Back in October, I made a decision to decline a job opportunity to apply for the Apple iPhone/OS X team. Since writing that post, I've received many replies from readers, clients, friends and family, thanking me for sharing my story. The more I talk with friends and ponder the choice, the clearer I am about choosing my current path.

Sharing caused a few friends to share their own stories of turning down lucrative or prestigious opportunities. They've all encouraged my decision to choose my family, my work with MakaluMedia and Milwaukee over the glitter of Silicon Valley.

Business was Great
In 2007, business was great. After 3 years starting from scratch in offering my design services, I feel I've stepped to a new level. I'm working with great clients, doing very interesting and challenging work and making a profit.

I've been focusing on several key areas: logo design and branding, web design and icon design. Of these I most enjoy logo design which I can then apply to multiple other mediums like websites, business cards, stationery, manuals, ads — branding. I thoroughly enjoy building consistent packages from an identity, because I know the extra effort provides my clients a competitive advantage. It pays to notice the details.

Working with MicroISVs has been a wonderful, as I have access to the decision maker. Not only does this reduce excess communications with a group, it speeds the decision making process considerably. Plus it's fun being a MicroISV's secret weapon.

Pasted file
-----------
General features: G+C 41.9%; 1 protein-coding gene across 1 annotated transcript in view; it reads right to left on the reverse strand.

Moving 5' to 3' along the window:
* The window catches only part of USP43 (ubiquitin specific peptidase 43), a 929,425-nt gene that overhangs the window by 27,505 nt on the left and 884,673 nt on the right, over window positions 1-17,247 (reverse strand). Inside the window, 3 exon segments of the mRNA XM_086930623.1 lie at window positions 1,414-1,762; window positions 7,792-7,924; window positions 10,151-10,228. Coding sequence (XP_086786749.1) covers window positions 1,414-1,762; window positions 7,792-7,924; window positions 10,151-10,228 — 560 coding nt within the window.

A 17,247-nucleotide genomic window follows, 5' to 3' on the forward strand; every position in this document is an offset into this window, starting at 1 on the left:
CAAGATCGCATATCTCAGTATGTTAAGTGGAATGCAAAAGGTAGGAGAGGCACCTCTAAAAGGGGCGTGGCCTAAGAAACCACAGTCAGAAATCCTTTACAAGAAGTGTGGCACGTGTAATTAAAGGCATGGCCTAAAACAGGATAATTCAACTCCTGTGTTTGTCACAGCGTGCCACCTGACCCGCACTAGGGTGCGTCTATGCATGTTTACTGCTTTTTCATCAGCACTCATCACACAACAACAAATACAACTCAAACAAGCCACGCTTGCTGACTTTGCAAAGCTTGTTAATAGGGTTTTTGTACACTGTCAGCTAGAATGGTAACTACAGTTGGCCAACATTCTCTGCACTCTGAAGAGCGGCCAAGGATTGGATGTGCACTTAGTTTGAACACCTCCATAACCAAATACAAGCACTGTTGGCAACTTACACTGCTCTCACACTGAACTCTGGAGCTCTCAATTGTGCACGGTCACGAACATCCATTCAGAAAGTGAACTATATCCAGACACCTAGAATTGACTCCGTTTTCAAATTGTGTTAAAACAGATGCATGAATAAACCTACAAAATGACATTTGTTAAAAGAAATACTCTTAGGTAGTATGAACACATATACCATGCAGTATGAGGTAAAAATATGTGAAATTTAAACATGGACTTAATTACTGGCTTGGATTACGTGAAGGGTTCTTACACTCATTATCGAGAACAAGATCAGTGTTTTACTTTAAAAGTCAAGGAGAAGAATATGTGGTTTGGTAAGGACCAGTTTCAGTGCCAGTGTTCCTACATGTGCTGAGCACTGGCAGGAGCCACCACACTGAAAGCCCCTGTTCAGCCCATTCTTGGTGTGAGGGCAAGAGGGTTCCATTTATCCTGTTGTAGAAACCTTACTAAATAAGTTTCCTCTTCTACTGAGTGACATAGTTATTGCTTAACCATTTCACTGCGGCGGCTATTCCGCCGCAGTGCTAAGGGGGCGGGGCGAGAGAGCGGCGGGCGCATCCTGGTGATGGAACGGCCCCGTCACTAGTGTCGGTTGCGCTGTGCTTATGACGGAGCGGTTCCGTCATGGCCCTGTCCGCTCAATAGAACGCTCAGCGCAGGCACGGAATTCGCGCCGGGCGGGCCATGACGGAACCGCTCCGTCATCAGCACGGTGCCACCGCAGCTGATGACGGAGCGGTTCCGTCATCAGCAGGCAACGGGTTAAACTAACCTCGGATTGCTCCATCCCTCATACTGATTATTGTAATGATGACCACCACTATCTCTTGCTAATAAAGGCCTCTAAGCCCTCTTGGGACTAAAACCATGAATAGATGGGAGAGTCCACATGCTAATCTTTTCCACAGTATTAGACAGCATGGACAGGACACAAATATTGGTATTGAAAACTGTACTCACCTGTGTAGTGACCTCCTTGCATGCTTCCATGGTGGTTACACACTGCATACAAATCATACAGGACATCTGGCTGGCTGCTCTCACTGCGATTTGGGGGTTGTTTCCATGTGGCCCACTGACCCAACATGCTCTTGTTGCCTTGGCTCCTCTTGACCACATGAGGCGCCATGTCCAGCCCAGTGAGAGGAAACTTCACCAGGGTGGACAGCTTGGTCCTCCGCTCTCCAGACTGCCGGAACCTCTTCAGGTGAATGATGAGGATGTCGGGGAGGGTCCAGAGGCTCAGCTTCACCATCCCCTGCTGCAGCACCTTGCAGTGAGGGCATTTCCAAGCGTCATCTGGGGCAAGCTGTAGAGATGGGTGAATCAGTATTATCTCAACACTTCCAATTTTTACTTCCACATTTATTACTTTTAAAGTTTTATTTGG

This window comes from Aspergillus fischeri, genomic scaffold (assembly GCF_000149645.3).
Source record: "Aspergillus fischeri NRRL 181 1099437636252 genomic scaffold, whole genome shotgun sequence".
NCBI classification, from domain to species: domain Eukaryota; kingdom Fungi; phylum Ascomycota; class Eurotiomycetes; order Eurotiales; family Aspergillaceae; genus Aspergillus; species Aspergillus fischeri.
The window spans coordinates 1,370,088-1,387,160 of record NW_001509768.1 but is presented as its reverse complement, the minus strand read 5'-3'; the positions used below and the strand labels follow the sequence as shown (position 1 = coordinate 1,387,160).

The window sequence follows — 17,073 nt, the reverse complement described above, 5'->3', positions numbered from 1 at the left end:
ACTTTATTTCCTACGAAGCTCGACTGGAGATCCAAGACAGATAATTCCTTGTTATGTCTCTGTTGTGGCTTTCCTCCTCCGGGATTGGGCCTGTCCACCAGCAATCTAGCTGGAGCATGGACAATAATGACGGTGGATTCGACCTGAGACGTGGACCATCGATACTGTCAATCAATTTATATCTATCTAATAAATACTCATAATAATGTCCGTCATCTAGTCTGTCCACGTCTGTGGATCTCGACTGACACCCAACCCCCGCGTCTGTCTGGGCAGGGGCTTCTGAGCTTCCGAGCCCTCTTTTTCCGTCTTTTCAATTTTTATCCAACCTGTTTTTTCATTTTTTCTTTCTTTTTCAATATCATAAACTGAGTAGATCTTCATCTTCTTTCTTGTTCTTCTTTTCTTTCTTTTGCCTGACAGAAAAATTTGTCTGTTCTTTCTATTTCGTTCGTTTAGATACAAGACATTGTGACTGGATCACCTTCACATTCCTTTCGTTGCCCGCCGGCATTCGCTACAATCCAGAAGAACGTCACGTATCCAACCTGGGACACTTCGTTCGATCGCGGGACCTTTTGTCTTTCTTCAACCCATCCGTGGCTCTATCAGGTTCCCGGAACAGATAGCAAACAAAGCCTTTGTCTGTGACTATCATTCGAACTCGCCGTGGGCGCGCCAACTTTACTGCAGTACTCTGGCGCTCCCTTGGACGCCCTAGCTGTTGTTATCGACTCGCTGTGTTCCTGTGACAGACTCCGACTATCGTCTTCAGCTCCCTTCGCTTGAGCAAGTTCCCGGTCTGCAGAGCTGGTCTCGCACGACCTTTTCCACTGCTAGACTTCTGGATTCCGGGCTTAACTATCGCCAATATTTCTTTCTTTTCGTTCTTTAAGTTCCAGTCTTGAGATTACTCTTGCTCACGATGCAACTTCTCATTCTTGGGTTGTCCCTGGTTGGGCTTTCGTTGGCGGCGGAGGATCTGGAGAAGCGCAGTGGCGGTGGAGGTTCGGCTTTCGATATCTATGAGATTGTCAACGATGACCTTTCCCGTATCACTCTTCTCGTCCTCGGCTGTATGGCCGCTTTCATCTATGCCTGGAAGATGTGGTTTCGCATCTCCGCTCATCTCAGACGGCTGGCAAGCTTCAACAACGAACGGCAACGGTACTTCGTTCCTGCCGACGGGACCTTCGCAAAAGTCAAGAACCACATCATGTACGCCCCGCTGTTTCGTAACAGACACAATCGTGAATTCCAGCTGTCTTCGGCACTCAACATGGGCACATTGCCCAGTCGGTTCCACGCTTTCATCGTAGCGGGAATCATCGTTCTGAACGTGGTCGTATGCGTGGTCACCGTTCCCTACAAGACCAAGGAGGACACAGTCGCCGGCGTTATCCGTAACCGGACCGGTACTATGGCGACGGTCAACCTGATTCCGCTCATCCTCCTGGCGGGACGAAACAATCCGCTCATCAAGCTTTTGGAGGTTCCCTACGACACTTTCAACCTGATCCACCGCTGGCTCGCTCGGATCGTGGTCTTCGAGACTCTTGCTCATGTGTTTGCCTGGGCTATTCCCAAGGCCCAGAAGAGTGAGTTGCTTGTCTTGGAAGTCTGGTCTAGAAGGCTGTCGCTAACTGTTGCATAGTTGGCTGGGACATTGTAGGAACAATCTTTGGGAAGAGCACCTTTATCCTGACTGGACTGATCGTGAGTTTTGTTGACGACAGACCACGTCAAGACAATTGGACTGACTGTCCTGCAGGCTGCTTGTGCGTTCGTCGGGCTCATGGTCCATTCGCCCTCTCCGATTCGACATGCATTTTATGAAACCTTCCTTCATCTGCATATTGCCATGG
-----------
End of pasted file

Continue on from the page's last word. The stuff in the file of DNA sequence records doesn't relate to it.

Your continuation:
A Great Year
Overall, 2007 was a great year for me. Yes, selling houses and moving was a pain, but long-term is was a good move for our family. Belize was life-changing, work was satisfying and fun, and being approached by Apple was a huge highlight.

Thank you for reading my words, leaving comments, sending emails and sharing 2007 with me. I'm looking forward to new opportunities in 2008.


Goodbye Marc Orchant


I heard the news last night that my friend Marc Orchant passed away.

The world has lost a truly great man.

Marc suffered after a massive heart attack last week Sunday morning at his home in New Mexico and never recovered from it.

I met Marc when Jeremy Wagstaff contacted us both about a Loose Wire article for on the Moleskine. We started an email conversation from our shared appearance in that article, and had kept in touch ever since.

In my dealings with Marc, I found him an incredibly optimistic, encouraging and passionate guy. His optimism rubbed off on me every time we talked, and his encouragement of my work and me as a person will not be forgotten.

Even though we never met in person, Marc had a way of immediately treating me as an old friend. I was always encouraged by talks with him, and his high opinion of my work and thoughts. Marc bought the coffee items I created and sold, and constantly supported me with his encouraging words.

Marc, I'm really going to miss you buddy.

Photo: Brian Solis


Brett Favre: Sportsman of the Year 2007

favre.jpgHave you ever wondered why Packer fans in Wisconsin and around the country are so nuts for quarterback, Brett Favre?

Now you can find out: read Sports Illustrated's Sportsman of the Year 2007 Award article.

In this in-depth piece, Sports Illustrated's Alan Shipnuck covers Favre's on-field excellence, leadership role with the Packers, and his efforts off the field with sick and disabled kids in Wisconsin and Mississippi.

I love watching Brett play, but I'm even more impressed and inspired by his off field persona.

The Favre family have been to hell and back the last few years, yet they keep on fighting. Cancer, death, addictions, injury, just about anything a family could experience, the Favres have come through it.